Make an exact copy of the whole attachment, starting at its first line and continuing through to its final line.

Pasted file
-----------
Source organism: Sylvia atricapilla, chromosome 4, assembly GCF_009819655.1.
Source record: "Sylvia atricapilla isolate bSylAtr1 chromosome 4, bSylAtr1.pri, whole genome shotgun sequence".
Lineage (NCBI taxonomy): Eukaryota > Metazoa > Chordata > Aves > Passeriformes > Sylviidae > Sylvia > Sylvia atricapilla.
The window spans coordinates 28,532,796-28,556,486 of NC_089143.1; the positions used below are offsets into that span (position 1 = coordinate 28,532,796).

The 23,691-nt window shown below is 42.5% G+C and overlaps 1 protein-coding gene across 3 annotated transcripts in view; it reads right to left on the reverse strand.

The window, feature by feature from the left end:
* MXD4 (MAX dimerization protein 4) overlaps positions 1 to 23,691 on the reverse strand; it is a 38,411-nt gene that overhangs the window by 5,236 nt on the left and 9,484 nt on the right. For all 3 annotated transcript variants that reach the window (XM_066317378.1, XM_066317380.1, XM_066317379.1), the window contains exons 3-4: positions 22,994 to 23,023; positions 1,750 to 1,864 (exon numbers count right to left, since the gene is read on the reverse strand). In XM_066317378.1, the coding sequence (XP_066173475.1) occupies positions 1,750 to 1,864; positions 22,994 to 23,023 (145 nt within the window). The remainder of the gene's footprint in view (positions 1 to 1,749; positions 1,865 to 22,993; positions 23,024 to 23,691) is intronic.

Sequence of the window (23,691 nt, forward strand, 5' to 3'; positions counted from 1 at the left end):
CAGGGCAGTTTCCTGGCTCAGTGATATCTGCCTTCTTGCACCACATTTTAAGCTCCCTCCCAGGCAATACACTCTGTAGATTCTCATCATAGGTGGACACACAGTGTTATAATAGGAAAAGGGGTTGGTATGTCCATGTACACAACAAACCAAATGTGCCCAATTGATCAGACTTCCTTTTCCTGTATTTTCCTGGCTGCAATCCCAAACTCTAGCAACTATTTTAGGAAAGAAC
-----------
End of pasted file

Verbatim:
Source organism: Sylvia atricapilla, chromosome 4, assembly GCF_009819655.1.
Source record: "Sylvia atricapilla isolate bSylAtr1 chromosome 4, bSylAtr1.pri, whole genome shotgun sequence".
Lineage (NCBI taxonomy): Eukaryota > Metazoa > Chordata > Aves > Passeriformes > Sylviidae > Sylvia > Sylvia atricapilla.
The window spans coordinates 28,532,796-28,556,486 of NC_089143.1; the positions used below are offsets into that span (position 1 = coordinate 28,532,796).

The 23,691-nt window shown below is 42.5% G+C and overlaps 1 protein-coding gene across 3 annotated transcripts in view; it reads right to left on the reverse strand.

The window, feature by feature from the left end:
* MXD4 (MAX dimerization protein 4) overlaps positions 1 to 23,691 on the reverse strand; it is a 38,411-nt gene that overhangs the window by 5,236 nt on the left and 9,484 nt on the right. For all 3 annotated transcript variants that reach the window (XM_066317378.1, XM_066317380.1, XM_066317379.1), the window contains exons 3-4: positions 22,994 to 23,023; positions 1,750 to 1,864 (exon numbers count right to left, since the gene is read on the reverse strand). In XM_066317378.1, the coding sequence (XP_066173475.1) occupies positions 1,750 to 1,864; positions 22,994 to 23,023 (145 nt within the window). The remainder of the gene's footprint in view (positions 1 to 1,749; positions 1,865 to 22,993; positions 23,024 to 23,691) is intronic.

Sequence of the window (23,691 nt, forward strand, 5' to 3'; positions counted from 1 at the left end):
CAGGGCAGTTTCCTGGCTCAGTGATATCTGCCTTCTTGCACCACATTTTAAGCTCCCTCCCAGGCAATACACTCTGTAGATTCTCATCATAGGTGGACACACAGTGTTATAATAGGAAAAGGGGTTGGTATGTCCATGTACACAACAAACCAAATGTGCCCAATTGATCAGACTTCCTTTTCCTGTATTTTCCTGGCTGCAATCCCAAACTCTAGCAACTATTTTAGGAAAGAAC